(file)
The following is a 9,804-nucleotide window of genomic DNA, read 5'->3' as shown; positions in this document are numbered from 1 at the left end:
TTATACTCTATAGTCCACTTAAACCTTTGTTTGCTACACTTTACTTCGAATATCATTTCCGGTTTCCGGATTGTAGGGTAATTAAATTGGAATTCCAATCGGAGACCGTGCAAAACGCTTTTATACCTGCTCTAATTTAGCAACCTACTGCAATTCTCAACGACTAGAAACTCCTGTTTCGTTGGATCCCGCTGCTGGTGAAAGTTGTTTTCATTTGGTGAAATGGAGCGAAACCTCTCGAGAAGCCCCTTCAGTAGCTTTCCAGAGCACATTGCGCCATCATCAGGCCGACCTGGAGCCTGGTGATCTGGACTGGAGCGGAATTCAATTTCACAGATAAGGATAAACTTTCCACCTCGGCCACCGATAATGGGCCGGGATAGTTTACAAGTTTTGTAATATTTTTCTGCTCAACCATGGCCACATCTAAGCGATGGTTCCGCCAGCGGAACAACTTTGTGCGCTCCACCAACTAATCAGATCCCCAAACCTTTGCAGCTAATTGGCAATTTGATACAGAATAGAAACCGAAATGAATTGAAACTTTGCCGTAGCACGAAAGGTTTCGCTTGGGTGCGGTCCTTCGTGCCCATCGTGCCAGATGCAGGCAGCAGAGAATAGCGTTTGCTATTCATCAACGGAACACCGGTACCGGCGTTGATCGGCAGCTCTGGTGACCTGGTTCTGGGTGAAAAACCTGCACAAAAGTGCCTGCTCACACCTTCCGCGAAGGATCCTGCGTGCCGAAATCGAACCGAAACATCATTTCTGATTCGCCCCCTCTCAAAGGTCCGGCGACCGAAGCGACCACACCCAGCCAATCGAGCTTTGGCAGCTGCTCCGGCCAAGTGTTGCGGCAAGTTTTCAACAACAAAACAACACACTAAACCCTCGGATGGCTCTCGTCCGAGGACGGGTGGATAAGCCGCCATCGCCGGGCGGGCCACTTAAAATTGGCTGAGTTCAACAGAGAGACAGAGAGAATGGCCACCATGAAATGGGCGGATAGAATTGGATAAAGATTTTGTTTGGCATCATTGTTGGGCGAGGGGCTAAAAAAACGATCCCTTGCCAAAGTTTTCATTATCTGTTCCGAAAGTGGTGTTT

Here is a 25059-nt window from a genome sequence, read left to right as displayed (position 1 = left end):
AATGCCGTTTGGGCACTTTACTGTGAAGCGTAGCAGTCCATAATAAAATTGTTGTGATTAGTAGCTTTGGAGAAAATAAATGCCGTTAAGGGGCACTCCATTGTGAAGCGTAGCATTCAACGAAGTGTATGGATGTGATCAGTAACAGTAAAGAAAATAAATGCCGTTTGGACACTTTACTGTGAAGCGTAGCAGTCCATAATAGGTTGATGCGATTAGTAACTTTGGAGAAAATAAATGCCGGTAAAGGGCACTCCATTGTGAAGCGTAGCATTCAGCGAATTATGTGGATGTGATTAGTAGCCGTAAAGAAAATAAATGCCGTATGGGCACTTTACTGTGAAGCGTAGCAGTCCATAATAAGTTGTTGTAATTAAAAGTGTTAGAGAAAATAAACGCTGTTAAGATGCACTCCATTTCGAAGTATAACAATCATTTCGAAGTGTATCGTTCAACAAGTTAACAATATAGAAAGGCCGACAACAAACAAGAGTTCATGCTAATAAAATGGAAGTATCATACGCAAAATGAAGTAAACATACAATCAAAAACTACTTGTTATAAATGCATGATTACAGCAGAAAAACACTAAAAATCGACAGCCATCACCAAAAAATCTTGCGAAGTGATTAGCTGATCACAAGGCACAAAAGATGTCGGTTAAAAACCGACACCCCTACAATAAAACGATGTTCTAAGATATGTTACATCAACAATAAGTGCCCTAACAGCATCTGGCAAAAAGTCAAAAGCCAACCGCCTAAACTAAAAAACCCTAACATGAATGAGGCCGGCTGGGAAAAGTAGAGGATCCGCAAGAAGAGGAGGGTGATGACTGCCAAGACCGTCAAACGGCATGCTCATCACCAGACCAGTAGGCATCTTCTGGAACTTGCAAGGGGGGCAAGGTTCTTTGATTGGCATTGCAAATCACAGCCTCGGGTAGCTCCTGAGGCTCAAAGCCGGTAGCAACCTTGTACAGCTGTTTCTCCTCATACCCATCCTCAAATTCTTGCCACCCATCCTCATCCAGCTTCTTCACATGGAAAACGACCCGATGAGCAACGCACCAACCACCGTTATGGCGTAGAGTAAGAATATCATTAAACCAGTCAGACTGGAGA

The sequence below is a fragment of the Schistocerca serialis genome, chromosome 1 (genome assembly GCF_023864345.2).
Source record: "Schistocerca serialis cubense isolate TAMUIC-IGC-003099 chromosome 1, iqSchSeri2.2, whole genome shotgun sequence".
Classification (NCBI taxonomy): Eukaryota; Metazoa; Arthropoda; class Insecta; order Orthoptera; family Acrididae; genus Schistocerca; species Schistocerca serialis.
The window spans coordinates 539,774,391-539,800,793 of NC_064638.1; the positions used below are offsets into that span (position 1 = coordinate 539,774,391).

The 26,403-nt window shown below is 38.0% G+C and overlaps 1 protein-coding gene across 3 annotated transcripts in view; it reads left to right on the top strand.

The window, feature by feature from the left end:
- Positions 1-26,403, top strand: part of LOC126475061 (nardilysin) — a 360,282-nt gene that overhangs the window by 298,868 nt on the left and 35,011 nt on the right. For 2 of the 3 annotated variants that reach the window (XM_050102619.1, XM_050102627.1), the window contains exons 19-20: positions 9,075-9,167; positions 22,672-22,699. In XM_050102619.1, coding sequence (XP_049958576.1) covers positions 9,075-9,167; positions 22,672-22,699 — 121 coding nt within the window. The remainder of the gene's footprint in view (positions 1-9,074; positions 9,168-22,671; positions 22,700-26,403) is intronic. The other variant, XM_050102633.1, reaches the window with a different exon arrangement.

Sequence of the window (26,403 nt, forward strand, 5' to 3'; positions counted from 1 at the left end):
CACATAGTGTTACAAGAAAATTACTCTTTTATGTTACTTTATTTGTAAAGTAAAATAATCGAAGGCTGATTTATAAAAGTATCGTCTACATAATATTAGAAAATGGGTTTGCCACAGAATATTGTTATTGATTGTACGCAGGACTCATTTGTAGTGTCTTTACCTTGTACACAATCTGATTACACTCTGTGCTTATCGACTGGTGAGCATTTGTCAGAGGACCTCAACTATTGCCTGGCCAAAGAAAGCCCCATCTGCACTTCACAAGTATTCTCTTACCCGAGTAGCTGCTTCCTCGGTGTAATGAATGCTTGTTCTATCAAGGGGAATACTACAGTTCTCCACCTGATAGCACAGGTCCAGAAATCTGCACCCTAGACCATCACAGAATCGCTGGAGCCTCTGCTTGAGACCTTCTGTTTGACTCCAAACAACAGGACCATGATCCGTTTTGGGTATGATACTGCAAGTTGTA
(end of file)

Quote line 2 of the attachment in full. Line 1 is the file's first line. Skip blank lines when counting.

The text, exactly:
TTATACTCTATAGTCCACTTAAACCTTTGTTTGCTACACTTTACTTCGAATATCATTTCCGGTTTCCGGATTGTAGGGTAATTAAATTGGAATTCCAATCGGAGACCGTGCAAAACGCTTTTATACCTGCTCTAATTTAGCAACCTACTGCAATTCTCAACGACTAGAAACTCCTGTTTCGTTGGATCCCGCTGCTGGTGAAAGTTGTTTTCATTTGGTGAAATGGAGCGAAACCTCTCGAGAAGCCCCTTCAGTAGCTTTCCAGAGCACATTGCGCCATCATCAGGCCGACCTGGAGCCTGGTGATCTGGACTGGAGCGGAATTCAATTTCACAGATAAGGATAAACTTTCCACCTCGGCCACCGATAATGGGCCGGGATAGTTTACAAGTTTTGTAATATTTTTCTGCTCAACCATGGCCACATCTAAGCGATGGTTCCGCCAGCGGAACAACTTTGTGCGCTCCACCAACTAATCAGATCCCCAAACCTTTGCAGCTAATTGGCAATTTGATACAGAATAGAAACCGAAATGAATTGAAACTTTGCCGTAGCACGAAAGGTTTCGCTTGGGTGCGGTCCTTCGTGCCCATCGTGCCAGATGCAGGCAGCAGAGAATAGCGTTTGCTATTCATCAACGGAACACCGGTACCGGCGTTGATCGGCAGCTCTGGTGACCTGGTTCTGGGTGAAAAACCTGCACAAAAGTGCCTGCTCACACCTTCCGCGAAGGATCCTGCGTGCCGAAATCGAACCGAAACATCATTTCTGATTCGCCCCCTCTCAAAGGTCCGGCGACCGAAGCGACCACACCCAGCCAATCGAGCTTTGGCAGCTGCTCCGGCCAAGTGTTGCGGCAAGTTTTCAACAACAAAACAACACACTAAACCCTCGGATGGCTCTCGTCCGAGGACGGGTGGATAAGCCGCCATCGCCGGGCGGGCCACTTAAAATTGGCTGAGTTCAACAGAGAGACAGAGAGAATGGCCACCATGAAATGGGCGGATAGAATTGGATAAAGATTTTGTTTGGCATCATTGTTGGGCGAGGGGCTAAAAAAACGATCCCTTGCCAAAGTTTTCATTATCTGTTCCGAAAGTGGTGTTT